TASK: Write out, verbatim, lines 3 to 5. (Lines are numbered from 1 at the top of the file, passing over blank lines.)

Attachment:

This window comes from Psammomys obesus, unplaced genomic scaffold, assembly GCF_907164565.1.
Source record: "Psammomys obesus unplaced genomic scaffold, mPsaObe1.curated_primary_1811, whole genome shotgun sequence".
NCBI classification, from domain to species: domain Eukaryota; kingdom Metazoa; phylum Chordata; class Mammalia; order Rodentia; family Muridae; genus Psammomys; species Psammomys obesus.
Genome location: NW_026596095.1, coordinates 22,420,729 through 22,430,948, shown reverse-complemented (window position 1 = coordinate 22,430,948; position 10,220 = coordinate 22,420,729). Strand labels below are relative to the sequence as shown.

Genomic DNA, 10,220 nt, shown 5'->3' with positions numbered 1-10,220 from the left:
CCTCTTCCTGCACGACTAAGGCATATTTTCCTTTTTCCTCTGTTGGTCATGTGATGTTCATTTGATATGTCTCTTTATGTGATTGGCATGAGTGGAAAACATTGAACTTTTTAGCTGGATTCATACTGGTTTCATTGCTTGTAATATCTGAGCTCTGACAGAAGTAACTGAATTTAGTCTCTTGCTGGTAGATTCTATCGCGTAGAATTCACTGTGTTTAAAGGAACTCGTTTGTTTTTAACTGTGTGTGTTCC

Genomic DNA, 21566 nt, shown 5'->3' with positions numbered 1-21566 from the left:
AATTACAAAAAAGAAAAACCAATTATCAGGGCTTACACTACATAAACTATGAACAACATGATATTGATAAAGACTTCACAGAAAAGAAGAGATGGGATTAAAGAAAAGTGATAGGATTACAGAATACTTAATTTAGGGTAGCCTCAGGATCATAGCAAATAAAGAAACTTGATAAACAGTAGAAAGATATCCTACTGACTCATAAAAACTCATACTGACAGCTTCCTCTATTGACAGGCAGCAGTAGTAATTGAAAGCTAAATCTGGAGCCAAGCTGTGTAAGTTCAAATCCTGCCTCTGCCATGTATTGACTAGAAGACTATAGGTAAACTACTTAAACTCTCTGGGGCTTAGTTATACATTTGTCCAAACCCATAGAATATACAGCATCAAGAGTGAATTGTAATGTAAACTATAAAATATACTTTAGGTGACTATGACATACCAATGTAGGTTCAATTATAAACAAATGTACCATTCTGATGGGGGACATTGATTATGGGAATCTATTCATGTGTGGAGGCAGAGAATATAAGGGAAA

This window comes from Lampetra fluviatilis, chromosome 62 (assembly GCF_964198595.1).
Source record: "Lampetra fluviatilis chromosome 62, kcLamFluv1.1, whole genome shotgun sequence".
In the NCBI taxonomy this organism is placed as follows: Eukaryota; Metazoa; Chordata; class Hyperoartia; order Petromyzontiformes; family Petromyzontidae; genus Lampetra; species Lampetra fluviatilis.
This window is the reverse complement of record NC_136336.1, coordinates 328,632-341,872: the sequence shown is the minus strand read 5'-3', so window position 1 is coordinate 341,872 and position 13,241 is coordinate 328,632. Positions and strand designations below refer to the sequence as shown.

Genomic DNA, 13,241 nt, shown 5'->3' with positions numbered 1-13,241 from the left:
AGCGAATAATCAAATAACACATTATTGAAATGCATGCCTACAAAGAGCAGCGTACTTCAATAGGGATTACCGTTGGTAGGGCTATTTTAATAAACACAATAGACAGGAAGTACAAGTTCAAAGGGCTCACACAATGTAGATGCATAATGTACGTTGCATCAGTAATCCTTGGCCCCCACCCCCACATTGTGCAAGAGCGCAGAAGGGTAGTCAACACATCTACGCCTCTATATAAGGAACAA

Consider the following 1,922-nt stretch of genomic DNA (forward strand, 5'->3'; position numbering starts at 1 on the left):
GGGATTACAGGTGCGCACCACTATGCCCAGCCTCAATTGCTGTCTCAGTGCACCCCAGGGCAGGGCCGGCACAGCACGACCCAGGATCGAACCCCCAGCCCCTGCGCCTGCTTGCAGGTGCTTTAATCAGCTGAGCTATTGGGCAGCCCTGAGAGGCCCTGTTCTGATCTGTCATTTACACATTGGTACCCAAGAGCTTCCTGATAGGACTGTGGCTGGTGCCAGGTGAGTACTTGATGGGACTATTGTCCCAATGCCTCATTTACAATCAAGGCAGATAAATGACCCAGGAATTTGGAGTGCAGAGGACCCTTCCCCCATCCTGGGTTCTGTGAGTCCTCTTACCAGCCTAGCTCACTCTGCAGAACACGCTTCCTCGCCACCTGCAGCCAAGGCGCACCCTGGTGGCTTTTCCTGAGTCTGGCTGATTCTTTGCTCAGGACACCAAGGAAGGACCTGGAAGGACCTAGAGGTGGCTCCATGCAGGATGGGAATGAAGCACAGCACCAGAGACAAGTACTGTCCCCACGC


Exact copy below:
NCBI classification, from domain to species: domain Eukaryota; kingdom Metazoa; phylum Chordata; class Mammalia; order Rodentia; family Muridae; genus Psammomys; species Psammomys obesus.
Genome location: NW_026596095.1, coordinates 22,420,729 through 22,430,948, shown reverse-complemented (window position 1 = coordinate 22,430,948; position 10,220 = coordinate 22,420,729). Strand labels below are relative to the sequence as shown.

Genomic DNA, 10,220 nt, shown 5'->3' with positions numbered 1-10,220 from the left: